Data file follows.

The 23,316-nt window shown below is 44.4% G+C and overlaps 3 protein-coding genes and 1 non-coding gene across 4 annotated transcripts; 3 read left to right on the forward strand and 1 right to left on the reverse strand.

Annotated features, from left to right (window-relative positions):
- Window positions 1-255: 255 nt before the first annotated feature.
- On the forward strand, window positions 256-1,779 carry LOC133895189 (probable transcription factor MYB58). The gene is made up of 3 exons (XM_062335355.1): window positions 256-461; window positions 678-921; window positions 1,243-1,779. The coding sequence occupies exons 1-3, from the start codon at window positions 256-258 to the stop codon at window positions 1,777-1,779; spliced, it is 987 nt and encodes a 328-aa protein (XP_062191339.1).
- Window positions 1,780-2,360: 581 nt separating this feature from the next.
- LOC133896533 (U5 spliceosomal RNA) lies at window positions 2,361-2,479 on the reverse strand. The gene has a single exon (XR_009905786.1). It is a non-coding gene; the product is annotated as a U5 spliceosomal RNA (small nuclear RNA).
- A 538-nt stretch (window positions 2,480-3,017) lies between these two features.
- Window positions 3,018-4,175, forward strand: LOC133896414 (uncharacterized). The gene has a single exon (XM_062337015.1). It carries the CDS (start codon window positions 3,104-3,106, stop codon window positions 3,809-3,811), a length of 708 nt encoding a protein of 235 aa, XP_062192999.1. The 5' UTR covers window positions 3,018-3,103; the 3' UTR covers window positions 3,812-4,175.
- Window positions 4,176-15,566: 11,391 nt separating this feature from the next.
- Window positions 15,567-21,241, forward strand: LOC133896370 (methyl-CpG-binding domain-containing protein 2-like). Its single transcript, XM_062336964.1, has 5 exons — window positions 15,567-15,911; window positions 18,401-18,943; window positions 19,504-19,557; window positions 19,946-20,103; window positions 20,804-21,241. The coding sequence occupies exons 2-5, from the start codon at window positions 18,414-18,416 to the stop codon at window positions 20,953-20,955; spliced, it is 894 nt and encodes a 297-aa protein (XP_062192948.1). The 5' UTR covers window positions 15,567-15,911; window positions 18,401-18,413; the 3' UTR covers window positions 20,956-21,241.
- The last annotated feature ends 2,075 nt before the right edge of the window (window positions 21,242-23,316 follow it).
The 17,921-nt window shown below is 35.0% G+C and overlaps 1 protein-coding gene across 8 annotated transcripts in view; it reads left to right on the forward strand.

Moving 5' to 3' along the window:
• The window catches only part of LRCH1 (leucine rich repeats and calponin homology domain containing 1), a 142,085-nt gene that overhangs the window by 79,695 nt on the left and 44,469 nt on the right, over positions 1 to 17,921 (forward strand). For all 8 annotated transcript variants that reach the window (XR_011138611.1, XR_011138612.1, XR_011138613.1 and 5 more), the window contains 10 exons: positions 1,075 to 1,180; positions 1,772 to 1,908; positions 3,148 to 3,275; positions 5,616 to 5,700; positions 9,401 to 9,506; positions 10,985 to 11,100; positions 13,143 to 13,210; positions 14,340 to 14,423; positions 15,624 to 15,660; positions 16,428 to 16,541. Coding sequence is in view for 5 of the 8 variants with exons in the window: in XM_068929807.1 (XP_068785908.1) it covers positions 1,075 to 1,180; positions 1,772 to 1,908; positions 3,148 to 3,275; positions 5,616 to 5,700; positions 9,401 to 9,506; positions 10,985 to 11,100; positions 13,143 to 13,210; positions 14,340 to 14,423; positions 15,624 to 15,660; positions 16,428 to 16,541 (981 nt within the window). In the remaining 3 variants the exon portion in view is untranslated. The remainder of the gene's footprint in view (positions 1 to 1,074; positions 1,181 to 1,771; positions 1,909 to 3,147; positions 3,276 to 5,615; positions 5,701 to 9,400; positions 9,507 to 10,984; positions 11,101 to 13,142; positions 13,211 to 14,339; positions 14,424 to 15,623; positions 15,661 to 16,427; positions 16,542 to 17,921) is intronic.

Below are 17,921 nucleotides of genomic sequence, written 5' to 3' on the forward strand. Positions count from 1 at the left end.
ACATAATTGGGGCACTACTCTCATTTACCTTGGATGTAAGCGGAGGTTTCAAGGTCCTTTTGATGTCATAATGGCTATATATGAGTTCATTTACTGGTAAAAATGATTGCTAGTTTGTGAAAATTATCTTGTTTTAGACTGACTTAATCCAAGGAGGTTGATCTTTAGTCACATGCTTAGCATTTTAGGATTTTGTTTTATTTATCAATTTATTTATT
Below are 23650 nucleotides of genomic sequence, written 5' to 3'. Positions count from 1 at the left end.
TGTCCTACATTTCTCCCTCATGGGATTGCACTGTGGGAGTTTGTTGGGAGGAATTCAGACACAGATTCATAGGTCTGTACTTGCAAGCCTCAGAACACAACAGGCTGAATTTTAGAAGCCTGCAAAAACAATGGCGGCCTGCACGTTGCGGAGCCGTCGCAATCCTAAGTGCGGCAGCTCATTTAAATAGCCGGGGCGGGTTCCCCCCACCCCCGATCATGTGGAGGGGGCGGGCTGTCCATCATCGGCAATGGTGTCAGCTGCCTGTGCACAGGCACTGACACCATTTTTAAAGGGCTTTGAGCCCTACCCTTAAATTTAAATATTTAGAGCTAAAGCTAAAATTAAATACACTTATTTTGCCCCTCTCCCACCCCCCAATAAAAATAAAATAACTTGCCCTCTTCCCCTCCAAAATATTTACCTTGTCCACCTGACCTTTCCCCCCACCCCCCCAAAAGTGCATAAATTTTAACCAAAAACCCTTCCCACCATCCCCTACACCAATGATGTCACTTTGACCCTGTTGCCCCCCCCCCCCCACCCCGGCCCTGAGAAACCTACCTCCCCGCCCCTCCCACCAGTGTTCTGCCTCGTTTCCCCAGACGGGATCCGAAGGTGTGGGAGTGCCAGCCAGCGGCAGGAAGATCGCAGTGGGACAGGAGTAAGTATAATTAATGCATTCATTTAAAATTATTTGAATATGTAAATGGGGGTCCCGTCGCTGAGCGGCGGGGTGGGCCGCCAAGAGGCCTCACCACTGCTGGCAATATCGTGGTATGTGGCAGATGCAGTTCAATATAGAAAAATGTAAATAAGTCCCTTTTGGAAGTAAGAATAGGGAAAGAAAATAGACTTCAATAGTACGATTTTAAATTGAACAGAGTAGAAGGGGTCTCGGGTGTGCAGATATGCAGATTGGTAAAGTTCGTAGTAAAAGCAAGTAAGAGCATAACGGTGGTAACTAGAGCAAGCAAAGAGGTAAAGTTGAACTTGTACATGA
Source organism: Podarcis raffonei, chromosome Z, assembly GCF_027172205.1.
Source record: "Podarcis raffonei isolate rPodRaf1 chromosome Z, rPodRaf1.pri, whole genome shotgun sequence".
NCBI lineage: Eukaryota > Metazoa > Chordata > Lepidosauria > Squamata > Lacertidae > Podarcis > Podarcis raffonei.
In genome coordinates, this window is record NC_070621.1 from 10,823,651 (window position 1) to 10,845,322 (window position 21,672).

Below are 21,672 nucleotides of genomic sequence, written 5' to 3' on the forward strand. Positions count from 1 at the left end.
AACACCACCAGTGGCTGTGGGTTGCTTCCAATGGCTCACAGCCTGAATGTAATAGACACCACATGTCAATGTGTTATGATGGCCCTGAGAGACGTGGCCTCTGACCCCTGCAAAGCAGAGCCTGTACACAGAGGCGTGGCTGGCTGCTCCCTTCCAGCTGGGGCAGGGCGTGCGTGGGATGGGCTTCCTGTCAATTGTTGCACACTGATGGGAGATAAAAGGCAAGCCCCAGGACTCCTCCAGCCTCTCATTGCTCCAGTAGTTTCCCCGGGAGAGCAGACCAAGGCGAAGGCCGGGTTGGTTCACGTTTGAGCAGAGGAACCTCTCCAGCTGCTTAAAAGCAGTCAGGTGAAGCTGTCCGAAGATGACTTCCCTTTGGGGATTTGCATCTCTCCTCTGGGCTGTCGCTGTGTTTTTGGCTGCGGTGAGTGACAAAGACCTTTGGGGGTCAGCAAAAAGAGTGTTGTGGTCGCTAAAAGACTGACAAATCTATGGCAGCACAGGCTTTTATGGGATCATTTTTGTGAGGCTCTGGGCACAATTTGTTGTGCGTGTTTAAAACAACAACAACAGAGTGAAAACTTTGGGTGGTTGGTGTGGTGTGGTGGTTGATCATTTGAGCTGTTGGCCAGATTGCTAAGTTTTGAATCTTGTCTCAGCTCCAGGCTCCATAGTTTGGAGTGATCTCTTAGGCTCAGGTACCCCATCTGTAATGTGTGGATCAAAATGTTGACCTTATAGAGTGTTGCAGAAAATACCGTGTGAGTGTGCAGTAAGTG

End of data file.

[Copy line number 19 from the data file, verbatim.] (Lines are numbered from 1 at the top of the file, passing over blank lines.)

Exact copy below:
Source organism: Podarcis raffonei, chromosome Z, assembly GCF_027172205.1.